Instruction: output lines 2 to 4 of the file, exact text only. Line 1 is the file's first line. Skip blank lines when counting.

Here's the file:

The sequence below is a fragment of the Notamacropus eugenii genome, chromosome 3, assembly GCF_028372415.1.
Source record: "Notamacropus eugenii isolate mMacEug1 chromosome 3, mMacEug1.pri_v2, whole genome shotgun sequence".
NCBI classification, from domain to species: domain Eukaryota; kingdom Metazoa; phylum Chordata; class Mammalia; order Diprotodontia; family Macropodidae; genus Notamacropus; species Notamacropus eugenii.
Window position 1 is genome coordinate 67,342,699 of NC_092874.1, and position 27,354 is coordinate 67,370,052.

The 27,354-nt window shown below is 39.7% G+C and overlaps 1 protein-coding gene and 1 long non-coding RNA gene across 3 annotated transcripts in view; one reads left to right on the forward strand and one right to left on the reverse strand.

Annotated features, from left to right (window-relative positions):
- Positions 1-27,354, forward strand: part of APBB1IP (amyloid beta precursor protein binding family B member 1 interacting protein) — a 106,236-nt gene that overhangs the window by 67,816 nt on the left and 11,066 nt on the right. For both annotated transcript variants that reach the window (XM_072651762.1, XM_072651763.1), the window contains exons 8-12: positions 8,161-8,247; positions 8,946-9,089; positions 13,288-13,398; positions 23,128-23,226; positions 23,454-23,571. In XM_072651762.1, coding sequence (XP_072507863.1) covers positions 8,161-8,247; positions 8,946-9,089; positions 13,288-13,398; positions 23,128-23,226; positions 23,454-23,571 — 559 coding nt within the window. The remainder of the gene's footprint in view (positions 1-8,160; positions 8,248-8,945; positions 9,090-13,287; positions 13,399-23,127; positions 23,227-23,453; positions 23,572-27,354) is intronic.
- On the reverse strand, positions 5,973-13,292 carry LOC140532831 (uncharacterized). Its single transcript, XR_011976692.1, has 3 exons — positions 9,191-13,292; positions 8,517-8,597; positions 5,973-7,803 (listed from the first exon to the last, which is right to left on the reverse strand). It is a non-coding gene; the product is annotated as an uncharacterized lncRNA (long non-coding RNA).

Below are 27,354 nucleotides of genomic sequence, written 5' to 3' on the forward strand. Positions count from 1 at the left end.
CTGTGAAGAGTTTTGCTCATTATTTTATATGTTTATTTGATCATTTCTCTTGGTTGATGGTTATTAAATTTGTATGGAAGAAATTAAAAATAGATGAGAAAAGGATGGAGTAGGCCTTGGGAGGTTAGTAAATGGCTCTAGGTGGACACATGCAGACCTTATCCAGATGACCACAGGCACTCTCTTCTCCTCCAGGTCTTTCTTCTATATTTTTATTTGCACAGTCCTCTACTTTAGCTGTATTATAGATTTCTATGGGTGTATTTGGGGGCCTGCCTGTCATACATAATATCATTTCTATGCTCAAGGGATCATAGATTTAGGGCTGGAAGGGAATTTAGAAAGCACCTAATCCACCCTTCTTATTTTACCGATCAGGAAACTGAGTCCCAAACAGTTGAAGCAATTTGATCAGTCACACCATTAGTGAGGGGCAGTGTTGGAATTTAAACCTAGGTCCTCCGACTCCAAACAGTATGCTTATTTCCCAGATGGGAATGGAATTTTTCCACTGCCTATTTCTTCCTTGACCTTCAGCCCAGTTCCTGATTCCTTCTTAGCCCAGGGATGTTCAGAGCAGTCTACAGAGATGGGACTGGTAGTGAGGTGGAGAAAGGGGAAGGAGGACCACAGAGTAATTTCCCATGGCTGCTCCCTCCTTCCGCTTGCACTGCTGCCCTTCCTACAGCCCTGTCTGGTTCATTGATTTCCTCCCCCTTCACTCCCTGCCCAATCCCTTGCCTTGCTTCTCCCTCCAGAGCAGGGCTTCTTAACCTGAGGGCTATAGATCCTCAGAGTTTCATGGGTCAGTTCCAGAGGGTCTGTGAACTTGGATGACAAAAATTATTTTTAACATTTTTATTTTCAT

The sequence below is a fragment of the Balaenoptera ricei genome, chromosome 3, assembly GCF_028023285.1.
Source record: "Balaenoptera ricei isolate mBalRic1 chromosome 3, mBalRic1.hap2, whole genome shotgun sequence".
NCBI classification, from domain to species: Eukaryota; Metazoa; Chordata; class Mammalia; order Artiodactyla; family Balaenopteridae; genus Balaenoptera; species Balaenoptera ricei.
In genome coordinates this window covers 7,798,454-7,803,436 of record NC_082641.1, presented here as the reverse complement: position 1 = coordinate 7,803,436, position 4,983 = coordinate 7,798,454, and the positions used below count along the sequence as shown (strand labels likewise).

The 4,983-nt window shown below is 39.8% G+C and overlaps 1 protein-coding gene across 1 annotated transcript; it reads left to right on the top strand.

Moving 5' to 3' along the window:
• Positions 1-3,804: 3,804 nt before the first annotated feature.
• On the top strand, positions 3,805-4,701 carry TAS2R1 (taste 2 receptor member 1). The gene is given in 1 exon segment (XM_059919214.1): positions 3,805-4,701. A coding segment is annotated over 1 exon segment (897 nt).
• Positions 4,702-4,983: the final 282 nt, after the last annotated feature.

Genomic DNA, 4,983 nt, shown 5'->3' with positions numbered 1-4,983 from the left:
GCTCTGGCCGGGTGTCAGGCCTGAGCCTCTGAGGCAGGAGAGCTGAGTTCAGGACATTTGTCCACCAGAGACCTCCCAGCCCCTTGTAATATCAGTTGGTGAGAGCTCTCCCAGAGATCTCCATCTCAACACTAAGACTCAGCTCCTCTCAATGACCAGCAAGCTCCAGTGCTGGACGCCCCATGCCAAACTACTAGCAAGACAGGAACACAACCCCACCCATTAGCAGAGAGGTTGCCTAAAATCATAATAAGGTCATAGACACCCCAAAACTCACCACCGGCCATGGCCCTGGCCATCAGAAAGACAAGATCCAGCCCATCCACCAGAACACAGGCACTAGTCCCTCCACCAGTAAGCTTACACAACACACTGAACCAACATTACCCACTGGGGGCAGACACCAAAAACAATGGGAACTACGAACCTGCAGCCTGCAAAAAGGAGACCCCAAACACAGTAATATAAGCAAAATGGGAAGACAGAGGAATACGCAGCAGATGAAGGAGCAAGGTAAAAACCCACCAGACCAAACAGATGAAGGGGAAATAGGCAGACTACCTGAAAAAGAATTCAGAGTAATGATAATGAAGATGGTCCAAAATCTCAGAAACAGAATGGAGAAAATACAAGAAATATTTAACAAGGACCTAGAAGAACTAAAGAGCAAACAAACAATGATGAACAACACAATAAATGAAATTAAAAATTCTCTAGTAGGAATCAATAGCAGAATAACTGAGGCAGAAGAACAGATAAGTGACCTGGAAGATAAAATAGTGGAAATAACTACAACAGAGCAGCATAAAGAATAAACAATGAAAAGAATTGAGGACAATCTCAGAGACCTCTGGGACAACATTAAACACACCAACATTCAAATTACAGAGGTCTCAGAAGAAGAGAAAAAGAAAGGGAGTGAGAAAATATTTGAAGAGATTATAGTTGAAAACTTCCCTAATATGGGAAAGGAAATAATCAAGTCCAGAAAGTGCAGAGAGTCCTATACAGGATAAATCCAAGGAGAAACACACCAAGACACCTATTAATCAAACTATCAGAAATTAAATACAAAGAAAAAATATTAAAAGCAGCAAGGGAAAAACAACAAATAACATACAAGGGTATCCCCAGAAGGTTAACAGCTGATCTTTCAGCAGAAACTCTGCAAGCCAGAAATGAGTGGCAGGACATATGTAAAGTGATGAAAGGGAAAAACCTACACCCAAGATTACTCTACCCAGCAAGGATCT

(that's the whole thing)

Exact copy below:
Source record: "Notamacropus eugenii isolate mMacEug1 chromosome 3, mMacEug1.pri_v2, whole genome shotgun sequence".
NCBI classification, from domain to species: domain Eukaryota; kingdom Metazoa; phylum Chordata; class Mammalia; order Diprotodontia; family Macropodidae; genus Notamacropus; species Notamacropus eugenii.
Window position 1 is genome coordinate 67,342,699 of NC_092874.1, and position 27,354 is coordinate 67,370,052.